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Remrie November 13, 2012 at 1:59 pm

FYI, if you can utilize some slave labor. Invest in the properties and “teach” your kid how to make this their career.

It might even work better if you have discretionary income you don’t mind losing so they can live with a real life example of what happens all around them as a result of their negligence. That might be a bit too much tough love for some, but if the kid know’s they got it good, they’ll try.

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Zach November 30, 2012 at 9:45 pm

Frank,
Does FHA allow loan underwriters to consider current leases as income to allow a higher financed amount than if you were to be considered on your personal income alone? While I’m pre-approved high enough for some, others are out of range if not for rental income to be factored in.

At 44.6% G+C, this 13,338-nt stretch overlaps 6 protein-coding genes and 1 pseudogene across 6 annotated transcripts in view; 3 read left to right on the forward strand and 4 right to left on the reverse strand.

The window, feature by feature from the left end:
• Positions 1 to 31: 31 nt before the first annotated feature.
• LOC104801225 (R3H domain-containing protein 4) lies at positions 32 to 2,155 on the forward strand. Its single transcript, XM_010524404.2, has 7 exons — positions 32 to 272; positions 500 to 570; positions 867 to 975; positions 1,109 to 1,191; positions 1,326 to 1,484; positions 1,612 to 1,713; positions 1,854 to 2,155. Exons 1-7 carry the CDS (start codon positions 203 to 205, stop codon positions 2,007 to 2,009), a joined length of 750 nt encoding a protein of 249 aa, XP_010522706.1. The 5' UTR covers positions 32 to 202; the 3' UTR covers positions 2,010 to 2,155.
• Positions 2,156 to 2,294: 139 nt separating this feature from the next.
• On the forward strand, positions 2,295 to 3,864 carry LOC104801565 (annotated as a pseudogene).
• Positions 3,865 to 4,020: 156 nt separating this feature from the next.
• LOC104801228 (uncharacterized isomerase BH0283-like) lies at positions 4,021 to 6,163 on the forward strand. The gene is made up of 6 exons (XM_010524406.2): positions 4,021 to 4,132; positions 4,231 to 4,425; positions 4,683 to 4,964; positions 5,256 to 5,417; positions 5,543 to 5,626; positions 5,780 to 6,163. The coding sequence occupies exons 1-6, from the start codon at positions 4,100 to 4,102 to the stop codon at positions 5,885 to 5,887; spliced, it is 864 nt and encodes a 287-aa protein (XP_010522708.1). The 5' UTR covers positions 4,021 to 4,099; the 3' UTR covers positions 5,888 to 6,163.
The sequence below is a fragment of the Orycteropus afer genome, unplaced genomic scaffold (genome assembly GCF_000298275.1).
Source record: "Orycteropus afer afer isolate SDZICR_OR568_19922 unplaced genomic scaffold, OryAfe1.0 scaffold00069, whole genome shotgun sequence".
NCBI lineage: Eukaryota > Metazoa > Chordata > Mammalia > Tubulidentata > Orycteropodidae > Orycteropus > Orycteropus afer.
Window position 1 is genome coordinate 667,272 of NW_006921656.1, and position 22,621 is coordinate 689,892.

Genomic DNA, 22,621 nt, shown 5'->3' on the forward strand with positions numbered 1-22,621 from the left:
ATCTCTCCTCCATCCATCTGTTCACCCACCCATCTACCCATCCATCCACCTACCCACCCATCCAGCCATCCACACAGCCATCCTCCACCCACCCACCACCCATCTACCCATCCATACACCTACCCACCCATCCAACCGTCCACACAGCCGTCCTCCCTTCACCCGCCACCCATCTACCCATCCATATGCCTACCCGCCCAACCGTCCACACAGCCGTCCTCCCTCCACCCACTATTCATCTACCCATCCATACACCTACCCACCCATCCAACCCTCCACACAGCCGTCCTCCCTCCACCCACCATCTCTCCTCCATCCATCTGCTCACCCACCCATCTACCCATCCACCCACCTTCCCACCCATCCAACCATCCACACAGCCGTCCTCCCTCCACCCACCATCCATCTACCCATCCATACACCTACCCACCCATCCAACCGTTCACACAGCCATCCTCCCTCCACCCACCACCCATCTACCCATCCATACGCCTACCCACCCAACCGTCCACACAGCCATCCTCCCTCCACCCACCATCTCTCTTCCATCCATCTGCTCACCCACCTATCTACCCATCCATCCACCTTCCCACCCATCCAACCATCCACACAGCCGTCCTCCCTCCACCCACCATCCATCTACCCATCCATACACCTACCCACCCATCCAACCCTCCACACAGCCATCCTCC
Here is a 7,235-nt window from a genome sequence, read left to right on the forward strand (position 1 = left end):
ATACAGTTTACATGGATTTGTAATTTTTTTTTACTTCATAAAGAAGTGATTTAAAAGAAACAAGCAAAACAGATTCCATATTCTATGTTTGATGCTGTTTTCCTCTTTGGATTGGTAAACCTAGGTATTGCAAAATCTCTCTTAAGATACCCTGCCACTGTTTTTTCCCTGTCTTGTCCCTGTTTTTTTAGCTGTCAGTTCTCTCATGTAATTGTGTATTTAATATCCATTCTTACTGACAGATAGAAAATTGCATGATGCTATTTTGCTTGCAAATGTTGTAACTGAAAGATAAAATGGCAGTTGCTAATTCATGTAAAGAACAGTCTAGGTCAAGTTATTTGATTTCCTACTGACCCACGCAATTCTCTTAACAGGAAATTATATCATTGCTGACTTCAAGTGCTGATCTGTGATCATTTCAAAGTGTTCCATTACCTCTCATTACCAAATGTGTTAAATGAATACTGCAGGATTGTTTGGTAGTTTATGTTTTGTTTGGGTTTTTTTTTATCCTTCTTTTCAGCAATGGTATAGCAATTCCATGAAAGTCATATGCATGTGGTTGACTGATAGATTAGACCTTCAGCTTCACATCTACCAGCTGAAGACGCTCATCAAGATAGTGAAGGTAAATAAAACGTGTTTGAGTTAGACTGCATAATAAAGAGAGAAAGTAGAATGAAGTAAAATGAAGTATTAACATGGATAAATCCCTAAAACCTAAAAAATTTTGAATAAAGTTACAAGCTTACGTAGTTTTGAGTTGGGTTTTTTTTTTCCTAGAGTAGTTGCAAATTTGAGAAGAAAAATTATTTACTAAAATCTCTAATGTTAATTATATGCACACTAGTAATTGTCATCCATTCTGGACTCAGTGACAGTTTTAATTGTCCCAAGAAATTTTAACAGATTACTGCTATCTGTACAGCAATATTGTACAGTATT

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Frank L. DeFazio December 1, 2012 at 2:35 pm

Yes they will use 75% of the fair market rent of the non-occupied unit as determined by the underwriter doing the appraisal. So you can qualify for a higher priced home this way.

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Alex February 12, 2013 at 8:41 am

Thank you very much for this Frank (and Brandon, I was directed here from his previous blog). I am looking forward to using this strategy to purchase a multi family property. Question though, I plan to invest in a property with a business partner of mine, how does that work in the case of getting a FHA loan, are we able to co-sign the loan together?

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jeffrey gordon February 19, 2013 at 9:16 pm